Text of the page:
Rooted in Fertile Soil: Seventeenth-Century Dutch Gardens, Natural Inquiry and Technology

Period: November 2006 - November 2009

Granting organization: NWO

Staff

PhD: A.A. Fleischer (Alette)

Promotor: Dr L.L. Roberts

Seventeenth-Century Dutch GardensProject description

The research project is called: “Rooted in Fertile Soil: Seventeenth-Century Dutch Gardens, Natural Inquiry and Technology”. The research involves gardens as sites in which the interactions of a broad range of actors and their tools helped to give rise to what crystallized as both modern science and technology. This project will fill part of this void by focusing on developments in natural inquiry and technology that grew out of Dutch gardens during the seventeenth century.

schoone grotThis relation between gardens, natural inquiry, and invention is illustrated by the following topics. The first presents the land reclamation of the Beemster in the early 17th century, whereby inventions (wind mills, land surveying instruments), natural inquiry, and commerce led to a representation of God’s Creation. The second focal point relates the fascination into the nature of crystals and light. It ties a garden grotto, filled with crystals and mirrors to Christiaan Huygens’s Treatise on Light, whereby in both cases nature is reshaped by geometry. The project furthermore focuses on the Dutch East India Company’s garden at the Cape of Good Hope. The Company’s garden and subsequently the Cape’s agricultural enterprise tell how Dutch settlers and merchants investigate and transform South African nature. The Company’s garden functioned as a ‘centre of accumulation’ for the VOC and as a site where Dutch and local Khoisan cultures encountered and appropriated unknown knowledges and objects.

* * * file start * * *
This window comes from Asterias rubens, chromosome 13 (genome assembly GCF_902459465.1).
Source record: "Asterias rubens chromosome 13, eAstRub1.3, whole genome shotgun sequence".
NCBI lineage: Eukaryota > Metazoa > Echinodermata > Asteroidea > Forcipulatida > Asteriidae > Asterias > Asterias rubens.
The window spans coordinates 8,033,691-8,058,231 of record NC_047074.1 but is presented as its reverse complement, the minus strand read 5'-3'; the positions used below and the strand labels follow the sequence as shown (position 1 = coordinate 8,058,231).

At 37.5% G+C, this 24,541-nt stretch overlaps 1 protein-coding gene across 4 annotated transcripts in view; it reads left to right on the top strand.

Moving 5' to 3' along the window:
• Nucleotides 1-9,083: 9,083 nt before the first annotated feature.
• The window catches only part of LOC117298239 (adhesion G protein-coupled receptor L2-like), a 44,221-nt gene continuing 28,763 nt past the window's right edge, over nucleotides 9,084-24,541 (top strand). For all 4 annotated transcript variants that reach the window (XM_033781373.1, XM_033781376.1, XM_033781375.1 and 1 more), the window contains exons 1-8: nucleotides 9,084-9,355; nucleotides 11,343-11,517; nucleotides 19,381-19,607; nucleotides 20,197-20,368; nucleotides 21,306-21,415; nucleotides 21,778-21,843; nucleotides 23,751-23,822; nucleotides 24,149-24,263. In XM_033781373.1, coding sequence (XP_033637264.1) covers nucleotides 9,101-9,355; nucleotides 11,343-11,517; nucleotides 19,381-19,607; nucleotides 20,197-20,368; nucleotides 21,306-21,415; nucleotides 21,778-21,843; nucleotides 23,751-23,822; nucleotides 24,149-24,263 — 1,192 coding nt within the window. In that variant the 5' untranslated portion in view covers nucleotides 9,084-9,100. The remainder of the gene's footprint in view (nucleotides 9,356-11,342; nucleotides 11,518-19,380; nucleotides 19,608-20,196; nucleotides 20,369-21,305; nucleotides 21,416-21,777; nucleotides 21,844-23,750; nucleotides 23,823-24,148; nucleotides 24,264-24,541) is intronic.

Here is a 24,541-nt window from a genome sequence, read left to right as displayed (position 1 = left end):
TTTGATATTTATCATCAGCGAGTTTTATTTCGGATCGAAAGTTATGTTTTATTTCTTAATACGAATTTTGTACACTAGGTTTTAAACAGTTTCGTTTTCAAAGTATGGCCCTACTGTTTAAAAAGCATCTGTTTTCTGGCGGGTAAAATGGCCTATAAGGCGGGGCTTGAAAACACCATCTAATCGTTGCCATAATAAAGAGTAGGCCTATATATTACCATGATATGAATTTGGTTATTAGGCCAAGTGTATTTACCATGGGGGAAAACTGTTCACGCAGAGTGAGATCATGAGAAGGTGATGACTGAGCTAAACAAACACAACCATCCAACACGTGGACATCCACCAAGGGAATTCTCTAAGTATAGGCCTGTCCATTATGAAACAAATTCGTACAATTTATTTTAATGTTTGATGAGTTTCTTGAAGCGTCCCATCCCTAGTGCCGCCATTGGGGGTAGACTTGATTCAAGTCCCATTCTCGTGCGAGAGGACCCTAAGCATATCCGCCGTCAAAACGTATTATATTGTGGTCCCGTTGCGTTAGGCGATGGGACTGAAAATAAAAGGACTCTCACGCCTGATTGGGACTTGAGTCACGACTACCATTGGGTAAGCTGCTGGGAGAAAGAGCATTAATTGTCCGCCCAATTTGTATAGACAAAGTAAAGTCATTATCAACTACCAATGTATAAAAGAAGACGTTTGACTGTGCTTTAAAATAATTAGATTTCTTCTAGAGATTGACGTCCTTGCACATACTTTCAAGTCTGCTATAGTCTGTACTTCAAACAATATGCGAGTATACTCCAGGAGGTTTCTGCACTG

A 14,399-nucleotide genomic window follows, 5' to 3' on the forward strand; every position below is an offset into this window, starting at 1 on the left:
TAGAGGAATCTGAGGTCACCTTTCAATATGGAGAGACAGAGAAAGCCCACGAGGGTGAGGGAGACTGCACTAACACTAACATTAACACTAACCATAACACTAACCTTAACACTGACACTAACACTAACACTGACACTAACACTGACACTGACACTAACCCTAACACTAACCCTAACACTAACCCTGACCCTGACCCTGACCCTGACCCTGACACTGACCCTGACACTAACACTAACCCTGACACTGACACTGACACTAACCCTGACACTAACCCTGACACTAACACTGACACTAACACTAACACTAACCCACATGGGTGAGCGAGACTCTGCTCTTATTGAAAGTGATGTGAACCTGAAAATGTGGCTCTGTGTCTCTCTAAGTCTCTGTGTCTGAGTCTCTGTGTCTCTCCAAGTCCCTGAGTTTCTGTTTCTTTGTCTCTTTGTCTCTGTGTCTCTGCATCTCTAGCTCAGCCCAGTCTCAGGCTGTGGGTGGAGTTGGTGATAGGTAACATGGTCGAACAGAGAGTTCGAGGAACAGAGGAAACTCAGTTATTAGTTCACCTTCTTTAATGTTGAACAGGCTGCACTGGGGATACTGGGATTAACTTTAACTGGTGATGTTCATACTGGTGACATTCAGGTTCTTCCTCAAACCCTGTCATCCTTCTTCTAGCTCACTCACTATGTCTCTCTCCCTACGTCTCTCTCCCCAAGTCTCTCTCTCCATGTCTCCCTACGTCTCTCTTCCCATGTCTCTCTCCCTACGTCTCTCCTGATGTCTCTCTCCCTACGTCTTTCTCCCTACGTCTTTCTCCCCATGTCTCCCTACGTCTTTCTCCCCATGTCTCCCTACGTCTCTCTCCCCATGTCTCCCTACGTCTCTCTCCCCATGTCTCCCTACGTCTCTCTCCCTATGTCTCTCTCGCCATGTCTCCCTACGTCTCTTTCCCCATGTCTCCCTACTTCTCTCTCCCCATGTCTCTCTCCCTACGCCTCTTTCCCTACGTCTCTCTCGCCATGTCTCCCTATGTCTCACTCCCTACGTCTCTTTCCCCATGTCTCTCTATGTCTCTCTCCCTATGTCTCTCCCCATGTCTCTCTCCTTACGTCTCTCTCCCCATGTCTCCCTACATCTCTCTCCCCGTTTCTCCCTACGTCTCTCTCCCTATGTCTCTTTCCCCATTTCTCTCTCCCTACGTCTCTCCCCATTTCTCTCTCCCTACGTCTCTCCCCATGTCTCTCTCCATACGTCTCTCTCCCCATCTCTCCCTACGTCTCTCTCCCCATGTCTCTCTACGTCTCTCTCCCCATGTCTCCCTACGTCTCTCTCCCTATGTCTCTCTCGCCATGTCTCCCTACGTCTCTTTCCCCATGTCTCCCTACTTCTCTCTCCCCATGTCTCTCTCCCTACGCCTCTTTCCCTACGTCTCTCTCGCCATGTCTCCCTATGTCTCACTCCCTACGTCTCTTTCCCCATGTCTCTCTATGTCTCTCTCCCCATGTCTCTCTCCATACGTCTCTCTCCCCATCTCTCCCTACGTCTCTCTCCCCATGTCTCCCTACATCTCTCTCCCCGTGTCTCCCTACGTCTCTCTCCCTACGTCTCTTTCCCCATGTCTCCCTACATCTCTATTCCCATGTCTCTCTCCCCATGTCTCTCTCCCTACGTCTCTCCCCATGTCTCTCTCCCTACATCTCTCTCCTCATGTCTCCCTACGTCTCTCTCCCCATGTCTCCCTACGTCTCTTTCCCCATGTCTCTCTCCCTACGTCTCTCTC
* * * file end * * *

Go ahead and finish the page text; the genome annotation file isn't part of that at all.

Recent publications

“Cultivation, Commerce, Khoikhoi and the Company’s Garden: (ex)changing knowledge and nature at the Cape of Good Hope, circa 1652-1700,” Intersections, vol. 13. The Dutch Trading Companies as Knowledge Networks, forthcoming 2009.

“Into the Light: constructors and examiners of nature and a Dutch 17th century garden grotto,” History of Technology, forthcoming 2009.

“Kunstig landschap,” Natuur aan de basis, vol. 18, no. 2, 2007, pp. 36-39.

“The Beemster Polder: conservative invention and Holland’s great pleasure garden,” Roberts, Lissa L., Simon Schaffer, and Peter Dear, eds., The Mindful Hand: Inquiry and Invention from the Late Renaissance to Early Industrialisation. Distributed for Edita-the Publishing House of the Royal Netherlands Academy of Arts and Sciences, 2007, pp. 145-166. http://www.knaw.nl/publicaties/pdf/20041102_09.pdf

“The garden behind the dyke: land reclamation and Dutch culture in the 17th century,” ICON, journal of the International Committee for the History of Technology, vol.11 (2005), p.16-32.

Exhibition-catalogue Gestel in Bergen, “Leo Gestel en de geneugten des buitenlevens”, Museum Kranenburgh Bergen, Waanders Zwolle, 2002.

Exhibition-catalogue De Maaltijd der Vrienden, Kunstenaars in Bergen 1930-1935, Museum Kranenburgh Bergen, 1994, eds. Alette Fleischer and Alexander Valeton.

Exhibition-catalogue Rond het ‘Oude Hof’, schilders en beeldhouwers in Bergen 1910-1940, Museum Kranenburgh Bergen, 1993, eds. Alette Fleischer and Nicoline Koek.